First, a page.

If you spend your career looking over your shoulder, you will never get ahead—you’ll just keep walking into walls.

#5: Be ‘real’ about your business
A big part of private practice is marketing. Don’t be mistaken, and don’t try to close your eyes to that fact. If you want to establish and develop a successful business, you must sell yourself and your practice.

Private practice is not for everyone. It’s an opportunity that brings with it a huge responsibility for marketing and sales. The good news is that marketing your practice does not have to be overwhelming, and you don’t have to be a “salesman” to be successful. You can learn about it on your own or with the help of a good mentor who can help you with some strategic marketing plans that will set you up for success.

You’ll save yourself a lot of time if you seek out some private-practice coaching. Find someone who has walked the road before you; a mentor or coach who has lots of experience in the business of private practice. The right person can help you identify your niche, create your marketing materials, and pinpoint ways for you to stand out among the pack of private practitioners.

#6: Make relationships that will support you for a lifetime
So you’ve accepted the fact that marketing is part of the gig. The great news is, the type of marketing that is most efficient and effective in our field involves our specialty—relationships!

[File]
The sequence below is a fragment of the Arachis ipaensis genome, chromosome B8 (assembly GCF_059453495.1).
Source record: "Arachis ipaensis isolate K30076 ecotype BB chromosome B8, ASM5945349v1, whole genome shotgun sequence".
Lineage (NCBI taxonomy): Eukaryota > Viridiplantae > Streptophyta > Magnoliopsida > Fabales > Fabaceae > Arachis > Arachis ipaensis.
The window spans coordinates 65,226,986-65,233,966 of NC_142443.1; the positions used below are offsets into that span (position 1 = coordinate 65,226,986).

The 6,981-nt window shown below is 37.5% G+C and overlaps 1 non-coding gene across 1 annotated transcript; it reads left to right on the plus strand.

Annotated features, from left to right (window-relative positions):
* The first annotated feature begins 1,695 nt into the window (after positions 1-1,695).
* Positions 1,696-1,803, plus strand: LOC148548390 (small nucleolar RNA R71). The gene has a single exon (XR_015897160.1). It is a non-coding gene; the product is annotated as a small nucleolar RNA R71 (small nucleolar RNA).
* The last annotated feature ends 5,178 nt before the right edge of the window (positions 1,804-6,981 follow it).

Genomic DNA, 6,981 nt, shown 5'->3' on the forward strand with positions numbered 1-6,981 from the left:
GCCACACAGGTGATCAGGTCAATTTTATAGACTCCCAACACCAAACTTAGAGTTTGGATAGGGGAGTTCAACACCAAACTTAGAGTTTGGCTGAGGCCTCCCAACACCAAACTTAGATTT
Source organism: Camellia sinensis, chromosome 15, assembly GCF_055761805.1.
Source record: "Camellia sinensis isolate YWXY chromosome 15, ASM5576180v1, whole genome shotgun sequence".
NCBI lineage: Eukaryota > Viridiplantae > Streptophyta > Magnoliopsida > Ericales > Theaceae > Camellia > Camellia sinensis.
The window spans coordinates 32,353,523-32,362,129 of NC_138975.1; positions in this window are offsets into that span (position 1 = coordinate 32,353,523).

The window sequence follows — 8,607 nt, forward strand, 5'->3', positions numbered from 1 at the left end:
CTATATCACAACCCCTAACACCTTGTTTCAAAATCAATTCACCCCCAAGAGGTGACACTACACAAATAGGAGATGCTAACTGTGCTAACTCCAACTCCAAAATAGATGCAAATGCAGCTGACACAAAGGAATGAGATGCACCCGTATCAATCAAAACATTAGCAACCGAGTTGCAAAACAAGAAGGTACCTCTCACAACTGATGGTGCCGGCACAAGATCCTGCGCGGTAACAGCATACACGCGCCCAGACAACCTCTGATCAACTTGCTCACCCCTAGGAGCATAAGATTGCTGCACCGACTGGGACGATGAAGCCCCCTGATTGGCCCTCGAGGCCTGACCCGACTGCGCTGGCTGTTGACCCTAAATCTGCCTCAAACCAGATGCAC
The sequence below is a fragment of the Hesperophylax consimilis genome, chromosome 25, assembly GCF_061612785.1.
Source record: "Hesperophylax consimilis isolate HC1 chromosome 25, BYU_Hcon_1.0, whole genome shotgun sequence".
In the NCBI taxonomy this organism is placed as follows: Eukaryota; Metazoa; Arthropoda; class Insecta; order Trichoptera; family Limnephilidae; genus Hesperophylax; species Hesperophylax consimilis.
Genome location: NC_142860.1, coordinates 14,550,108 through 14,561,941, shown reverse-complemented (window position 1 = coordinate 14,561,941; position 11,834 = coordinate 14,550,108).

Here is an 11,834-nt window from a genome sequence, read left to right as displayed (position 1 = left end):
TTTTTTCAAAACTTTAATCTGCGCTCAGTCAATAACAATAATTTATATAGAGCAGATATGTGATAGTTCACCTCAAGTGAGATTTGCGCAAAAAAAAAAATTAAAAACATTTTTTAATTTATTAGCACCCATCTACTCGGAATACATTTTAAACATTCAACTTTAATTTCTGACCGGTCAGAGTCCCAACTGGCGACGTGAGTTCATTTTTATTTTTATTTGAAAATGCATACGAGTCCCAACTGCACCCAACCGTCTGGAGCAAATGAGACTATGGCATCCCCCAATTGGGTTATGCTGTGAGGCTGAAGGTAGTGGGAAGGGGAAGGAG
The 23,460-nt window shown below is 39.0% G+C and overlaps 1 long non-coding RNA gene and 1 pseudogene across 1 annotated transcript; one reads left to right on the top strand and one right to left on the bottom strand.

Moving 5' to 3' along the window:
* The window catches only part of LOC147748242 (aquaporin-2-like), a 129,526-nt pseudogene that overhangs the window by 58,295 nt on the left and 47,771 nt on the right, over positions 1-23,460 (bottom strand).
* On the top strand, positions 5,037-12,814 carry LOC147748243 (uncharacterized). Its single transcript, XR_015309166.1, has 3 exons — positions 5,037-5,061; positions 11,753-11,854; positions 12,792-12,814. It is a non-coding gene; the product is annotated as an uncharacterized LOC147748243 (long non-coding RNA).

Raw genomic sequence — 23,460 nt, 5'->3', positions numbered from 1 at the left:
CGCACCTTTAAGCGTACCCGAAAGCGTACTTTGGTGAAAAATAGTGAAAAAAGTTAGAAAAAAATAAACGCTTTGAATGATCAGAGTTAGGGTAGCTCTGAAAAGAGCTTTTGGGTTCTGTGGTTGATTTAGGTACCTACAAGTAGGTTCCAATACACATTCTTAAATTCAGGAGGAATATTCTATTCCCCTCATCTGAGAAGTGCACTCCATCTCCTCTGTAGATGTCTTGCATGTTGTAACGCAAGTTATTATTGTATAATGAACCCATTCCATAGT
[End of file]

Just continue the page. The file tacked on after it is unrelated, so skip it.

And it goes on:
Your strategic marketing will include developing and nurturing new and ongoing relationships with your clients and your referrers. People buy from people. You want people to think of you first when they know someone who needs mental health counseling, and you want them to continue to refer to you over and over again because of your relationship skills. You’ll be surprised at the things you can do to build relationships in your community that will bring you referrals again and again. Your phone will keep ringing as long as you keep nurturing those relationships.

A word of caution
Although private practice can be wonderful, it isn’t for everyone. Try your hand at part-time private practice to build up your client load, and also to see if you really do like it.

In surveys, private practice seems to be everyone’s ideal, but some counselors find being in a solo private practice very trying and lonely. For some mental health counselors, the ideal is actually a group practice that has counselors, social workers, and psychologists so that supervision can be done from a multidisciplinary perspective. And while mentors are important, life-long supervision is a must, especially for private practitioners.

Deb Legge, PhD CRC LMHC


Dr. Legge is known nationally as “The Private Practice Mentor”. Deb helps mental health professionals make more money in private practice and she is licensed to teach Michael Port’s Book Yourself Solid® marketing system for service professionals. Her work has been featured by ACA, Counseling Today, AMHCA, ACA-NY, and in her website, InfluentialTherapist.com.   For more information about how to get more clients and referrals, download her free Rapid Referrals Report: www.InfluentialTherapist.com/rapid